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Torts and Rights$
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Robert Stevens

Print publication date: 2007

Print ISBN-13: 9780199211609

Published to Oxford Scholarship Online: January 2009

DOI: 10.1093/acprof:oso/9780199211609.001.0001

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State

State

Chapter:
(p.218) 10 State
Source:
Torts and Rights
Author(s):

Robert Stevens

Publisher:
Oxford University Press
DOI:10.1093/acprof:oso/9780199211609.003.0010

State liability for torts has been bedevilled by the mistaken view that the applicable principles differ when compared to those found in relation to private defendants. The unfortunate importation of public law concepts has led to uncertainty. The ‘red herrings’ which have distorted this area are: the policy/operational divide, intra vires, ultra vires, general reliance, policy arguments, and the view that the duty of care can be abandoned in this context. Further, the relationship between private law and the Human Rights Act 1998 has been misunderstood. The impact of the Act is, in many ways, to make the European Convention on Human Rights and Fundamental Freedoms less important. There is one true public law wrong, misfeasance in a public office, of recent origin and limited scope.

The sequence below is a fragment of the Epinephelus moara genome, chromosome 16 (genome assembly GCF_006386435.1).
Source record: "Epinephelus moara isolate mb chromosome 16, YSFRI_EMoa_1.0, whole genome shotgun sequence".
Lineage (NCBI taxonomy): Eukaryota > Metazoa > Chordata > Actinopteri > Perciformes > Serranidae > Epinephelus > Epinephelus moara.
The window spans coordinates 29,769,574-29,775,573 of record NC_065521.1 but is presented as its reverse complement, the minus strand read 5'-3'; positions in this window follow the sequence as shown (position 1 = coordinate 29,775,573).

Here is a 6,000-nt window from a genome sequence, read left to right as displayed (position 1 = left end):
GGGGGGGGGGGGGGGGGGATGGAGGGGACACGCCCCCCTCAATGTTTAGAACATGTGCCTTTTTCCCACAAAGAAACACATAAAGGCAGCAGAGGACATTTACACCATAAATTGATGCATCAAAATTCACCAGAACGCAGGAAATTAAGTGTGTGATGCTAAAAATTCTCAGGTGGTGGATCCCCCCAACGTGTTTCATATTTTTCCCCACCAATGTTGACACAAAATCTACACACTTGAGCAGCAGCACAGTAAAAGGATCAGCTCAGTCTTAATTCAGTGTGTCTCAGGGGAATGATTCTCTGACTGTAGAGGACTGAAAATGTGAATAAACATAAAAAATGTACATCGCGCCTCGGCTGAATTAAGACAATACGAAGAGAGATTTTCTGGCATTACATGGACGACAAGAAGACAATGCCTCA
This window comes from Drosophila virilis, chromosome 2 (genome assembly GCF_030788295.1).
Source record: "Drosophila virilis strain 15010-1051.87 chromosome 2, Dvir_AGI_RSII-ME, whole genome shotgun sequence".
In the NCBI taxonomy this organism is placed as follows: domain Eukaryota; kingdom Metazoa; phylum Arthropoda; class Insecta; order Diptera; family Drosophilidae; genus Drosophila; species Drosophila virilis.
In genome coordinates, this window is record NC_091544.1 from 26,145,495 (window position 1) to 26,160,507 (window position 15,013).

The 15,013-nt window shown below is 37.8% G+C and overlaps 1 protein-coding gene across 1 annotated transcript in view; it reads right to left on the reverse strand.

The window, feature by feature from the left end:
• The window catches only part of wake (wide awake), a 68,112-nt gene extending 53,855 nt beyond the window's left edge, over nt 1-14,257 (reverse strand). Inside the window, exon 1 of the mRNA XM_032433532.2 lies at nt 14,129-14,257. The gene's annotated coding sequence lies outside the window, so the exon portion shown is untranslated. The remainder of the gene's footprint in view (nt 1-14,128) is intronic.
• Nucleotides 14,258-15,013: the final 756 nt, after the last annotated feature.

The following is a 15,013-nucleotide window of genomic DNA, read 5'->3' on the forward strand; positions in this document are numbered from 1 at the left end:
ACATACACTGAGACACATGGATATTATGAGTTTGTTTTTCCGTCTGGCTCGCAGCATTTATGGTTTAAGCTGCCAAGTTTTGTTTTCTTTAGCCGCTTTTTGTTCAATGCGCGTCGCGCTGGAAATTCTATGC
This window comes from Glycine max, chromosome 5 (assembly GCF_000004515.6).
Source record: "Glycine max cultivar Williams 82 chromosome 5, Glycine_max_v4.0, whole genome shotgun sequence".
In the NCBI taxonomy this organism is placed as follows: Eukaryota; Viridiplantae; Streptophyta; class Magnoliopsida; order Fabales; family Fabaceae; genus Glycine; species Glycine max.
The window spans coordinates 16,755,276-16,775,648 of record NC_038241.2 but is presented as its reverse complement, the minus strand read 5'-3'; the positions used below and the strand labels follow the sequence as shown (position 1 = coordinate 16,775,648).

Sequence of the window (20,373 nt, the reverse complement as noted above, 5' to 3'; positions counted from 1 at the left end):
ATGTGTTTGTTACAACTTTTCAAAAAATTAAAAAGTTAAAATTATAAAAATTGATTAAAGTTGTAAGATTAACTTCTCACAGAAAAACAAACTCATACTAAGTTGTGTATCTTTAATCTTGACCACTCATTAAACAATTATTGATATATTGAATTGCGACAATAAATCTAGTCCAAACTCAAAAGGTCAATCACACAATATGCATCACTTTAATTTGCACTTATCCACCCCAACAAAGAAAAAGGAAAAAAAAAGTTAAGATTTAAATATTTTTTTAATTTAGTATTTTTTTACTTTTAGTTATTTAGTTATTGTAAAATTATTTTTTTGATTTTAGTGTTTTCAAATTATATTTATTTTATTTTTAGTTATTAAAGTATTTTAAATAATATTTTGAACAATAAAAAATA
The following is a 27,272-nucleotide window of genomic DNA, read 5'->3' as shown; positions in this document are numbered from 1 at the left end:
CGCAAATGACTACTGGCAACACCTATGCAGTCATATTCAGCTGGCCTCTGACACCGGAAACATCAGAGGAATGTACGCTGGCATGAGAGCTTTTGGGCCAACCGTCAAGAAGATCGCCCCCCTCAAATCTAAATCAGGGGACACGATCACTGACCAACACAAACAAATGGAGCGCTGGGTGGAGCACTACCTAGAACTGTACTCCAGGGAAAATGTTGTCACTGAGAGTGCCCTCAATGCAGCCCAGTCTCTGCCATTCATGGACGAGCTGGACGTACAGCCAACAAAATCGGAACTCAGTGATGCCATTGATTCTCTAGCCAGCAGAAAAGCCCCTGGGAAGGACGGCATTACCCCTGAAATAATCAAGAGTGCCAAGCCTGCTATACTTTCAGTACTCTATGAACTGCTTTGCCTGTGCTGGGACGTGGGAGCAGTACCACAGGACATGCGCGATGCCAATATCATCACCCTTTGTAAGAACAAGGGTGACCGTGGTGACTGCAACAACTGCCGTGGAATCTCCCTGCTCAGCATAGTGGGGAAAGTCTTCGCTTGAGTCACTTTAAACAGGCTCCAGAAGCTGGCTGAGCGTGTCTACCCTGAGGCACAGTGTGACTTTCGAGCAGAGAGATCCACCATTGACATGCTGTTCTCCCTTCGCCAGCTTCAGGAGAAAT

Keywords:   State liability, public law, operational divide, intra vires, ultra vires, general reliance, policy, human rights, European Convention on Human Rights

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